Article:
Paul Mugari Corresponent
It’s better to begin this discussion with a working definition of populism. Populism has been defined as a political approach, by some leaders of political outfits. It strives to appeal to ordinary people who feel that their concerns are disregarded by established elite groups. Political scientists have said that populism seeks to create a clash between the common people who are usually in the majority, and the ruling elites, often viewed as the establishment.
There are arguments for and against populism, with some sociologists describing it as an ideology which can be necessary. An approach associated with the political scientist Ernesto Laclau presents populism as an emancipatory social force through which marginalised groups challenge dominant power structures.
However modern world leader have also identified negative aspects of populism. Political scientists, Jordan Kyle and Yascha Mount, described the whole rule of former Italian leader Silvio Berlusconi as a populism project which resulted in huge national debt ending in untold suffering and collapsed. According to Kyle and Yascha, during Berlusconi years in office, he had made dozens of unrealistic promises, vilified his political opponents, and attacked the independence of judicial institutions on his way to power. Sounds familiar? Nothing new under the sun.
This is because a populist leadership seek to appease the people at any expense, and therefore creates a notion that whatever “the people” do is always right. And that whatever the ruling elite does is always on the wrong as self-serving.
In popular discourse, the populist leader has been describe as a politician who present overly simplistic answers to complex questions in a highly emotional manner, or with opportunism. This characterise politicians who seek to please voters without rational consideration as to the best course of action.
The former British Prime Minister Tony Blair described populism as unprogressively destructive and advocated for a leadership driven from the centre.
Covid-19: The enemy
The book of Solomon teaches us about “a time for everything”, and we join the whole world in a Covid-19 pandemic in which many people are perishing, and many are infected and suffering, and the many more are anxious and petrified. We have a common enemy now in Zimbabwe which has been described as invisible through the naked eye but a serious threat to life. Covid-19 does not discriminate. We have to remind the most powerful and the weak, and those in between, that Boris Johnson missed an important government meeting (COBRA).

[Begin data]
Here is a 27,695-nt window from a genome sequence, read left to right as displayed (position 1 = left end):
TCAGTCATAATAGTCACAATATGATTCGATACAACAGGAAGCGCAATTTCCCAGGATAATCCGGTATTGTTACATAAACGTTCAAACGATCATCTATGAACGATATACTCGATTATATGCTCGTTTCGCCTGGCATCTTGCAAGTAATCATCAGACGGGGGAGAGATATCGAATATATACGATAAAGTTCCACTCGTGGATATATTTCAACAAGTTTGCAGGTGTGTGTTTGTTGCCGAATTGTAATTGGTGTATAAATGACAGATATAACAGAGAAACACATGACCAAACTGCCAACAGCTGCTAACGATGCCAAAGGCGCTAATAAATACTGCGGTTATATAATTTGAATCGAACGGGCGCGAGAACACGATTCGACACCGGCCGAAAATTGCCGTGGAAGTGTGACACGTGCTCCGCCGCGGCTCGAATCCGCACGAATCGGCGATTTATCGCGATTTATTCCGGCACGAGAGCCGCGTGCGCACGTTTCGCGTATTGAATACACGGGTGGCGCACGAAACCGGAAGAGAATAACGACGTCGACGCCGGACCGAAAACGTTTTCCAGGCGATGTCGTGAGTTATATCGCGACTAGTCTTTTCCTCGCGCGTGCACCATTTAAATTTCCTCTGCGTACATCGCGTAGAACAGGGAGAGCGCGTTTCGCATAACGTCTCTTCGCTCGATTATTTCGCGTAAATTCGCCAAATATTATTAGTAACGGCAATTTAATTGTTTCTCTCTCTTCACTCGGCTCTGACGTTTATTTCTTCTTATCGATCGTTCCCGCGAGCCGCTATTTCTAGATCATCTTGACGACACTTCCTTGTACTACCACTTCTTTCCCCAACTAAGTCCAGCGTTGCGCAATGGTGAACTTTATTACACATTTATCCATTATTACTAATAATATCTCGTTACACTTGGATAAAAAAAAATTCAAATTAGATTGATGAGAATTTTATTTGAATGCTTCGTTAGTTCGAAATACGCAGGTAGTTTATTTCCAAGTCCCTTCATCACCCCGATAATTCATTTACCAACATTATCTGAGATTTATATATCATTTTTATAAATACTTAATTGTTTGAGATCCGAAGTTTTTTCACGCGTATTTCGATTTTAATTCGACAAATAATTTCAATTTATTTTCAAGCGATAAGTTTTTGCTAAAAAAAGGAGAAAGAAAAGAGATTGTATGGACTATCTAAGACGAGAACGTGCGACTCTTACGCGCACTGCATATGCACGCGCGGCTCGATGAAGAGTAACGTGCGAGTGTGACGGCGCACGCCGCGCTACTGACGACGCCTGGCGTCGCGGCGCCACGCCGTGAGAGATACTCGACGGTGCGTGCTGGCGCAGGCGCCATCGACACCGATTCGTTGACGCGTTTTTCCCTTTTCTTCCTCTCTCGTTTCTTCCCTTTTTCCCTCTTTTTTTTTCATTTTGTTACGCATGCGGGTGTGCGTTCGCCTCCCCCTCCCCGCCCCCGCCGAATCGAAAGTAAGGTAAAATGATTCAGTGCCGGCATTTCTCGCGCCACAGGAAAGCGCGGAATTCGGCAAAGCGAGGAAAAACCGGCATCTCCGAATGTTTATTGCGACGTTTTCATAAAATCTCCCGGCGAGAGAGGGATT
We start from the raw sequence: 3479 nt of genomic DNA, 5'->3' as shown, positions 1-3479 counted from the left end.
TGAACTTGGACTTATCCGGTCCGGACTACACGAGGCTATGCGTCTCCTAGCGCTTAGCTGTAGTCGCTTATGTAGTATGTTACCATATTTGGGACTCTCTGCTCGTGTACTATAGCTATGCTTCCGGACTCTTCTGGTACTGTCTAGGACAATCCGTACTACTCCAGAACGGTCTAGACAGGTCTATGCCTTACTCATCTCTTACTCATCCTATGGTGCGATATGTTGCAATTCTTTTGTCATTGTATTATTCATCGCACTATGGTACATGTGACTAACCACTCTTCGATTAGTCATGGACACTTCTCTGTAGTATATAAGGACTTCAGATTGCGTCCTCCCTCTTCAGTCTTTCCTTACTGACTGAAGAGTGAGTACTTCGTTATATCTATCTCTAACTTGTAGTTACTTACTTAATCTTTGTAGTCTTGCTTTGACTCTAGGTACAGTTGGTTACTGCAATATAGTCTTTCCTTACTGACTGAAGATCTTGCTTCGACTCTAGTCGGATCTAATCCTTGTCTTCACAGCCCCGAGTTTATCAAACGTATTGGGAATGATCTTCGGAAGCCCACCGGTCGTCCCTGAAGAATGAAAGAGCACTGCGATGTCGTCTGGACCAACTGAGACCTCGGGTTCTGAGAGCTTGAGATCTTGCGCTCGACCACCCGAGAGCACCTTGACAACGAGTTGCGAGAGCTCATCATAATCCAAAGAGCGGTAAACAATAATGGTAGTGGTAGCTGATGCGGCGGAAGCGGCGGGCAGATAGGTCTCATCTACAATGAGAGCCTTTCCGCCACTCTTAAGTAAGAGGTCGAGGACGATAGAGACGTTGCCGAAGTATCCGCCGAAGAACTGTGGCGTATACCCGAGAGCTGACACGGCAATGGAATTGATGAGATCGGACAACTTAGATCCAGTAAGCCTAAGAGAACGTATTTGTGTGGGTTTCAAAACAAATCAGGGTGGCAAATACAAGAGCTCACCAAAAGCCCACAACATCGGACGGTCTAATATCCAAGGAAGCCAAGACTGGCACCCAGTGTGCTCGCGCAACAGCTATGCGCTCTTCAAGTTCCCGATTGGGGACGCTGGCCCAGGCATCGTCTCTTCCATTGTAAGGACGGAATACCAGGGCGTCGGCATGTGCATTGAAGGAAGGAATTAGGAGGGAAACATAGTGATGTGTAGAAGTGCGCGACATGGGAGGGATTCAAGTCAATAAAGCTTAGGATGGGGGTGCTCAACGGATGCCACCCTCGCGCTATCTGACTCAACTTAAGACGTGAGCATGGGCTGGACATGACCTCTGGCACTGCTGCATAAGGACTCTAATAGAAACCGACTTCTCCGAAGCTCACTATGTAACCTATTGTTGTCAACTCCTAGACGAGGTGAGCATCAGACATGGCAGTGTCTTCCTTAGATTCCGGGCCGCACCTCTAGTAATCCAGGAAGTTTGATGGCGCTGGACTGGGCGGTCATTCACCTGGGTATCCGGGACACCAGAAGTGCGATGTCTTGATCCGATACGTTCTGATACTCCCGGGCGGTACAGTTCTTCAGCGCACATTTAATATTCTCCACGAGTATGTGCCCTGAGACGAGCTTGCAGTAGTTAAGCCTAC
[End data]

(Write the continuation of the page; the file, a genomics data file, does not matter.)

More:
He is reported to be recovering at home. The honourable prime minister spend a few nights in a London Intensive Care Unit. The question which kept being asked is whether this was avoidable. Was it? How? This is a point of reflection for the leadership, for the community, and for each family. What sacrifices are we prepared to make now or then? Hospital admissions, absence, recovery and recovery at home? Can this all be avoided? How?
Let’s remind ourselves of the current Covid-19 crisis ordeal and the anxiety of what next? The winter approaching Zimbabwe and our preparedness. The whole world has been closely focusing on the outbreak of this respiratory disease and the disease continues to spread.
The experts in science and specialists in healthcare have urged strategic planning and adequate protection strategies and plans. This means very tough decisions for the leadership in local and national government. And this is not a time for populist moves and point scoring stances for political gains.
The populists will seek to appease and overpromise, and to look good. The risks we face are huge, and everyone is at risk. On the contrary it’s a time to unite against a vicious common enemy. An invisible enemy that experts say, it enters one’s body unaware and causes sickness. Winning the war against this enemy requires that we know more the about enemy, how it attacks and how it can be fought. Information is power, unity is strength.
Engaging the experts
A Zimbabwean surgeon, Dr Antony Mutamba, has written an excellent article explaining the corona virus itself, how it infects and spreads, how to treat it at home and the treatment in the hospital. There are some interesting points to note on the article: According to Dr Mutamba, Covid-19 hasn’t been fully understood yet, Covid-19 afflicts the lungs in a way similar to high-altitude sickness, in a manner different from other lung diseases.
This means not many people understand about this new devastating disease, let alone the public. The public might not fully understand the risks involved here. This places a huge burden on the shoulder of the leaders, and in deed this includes the leader of the opposition.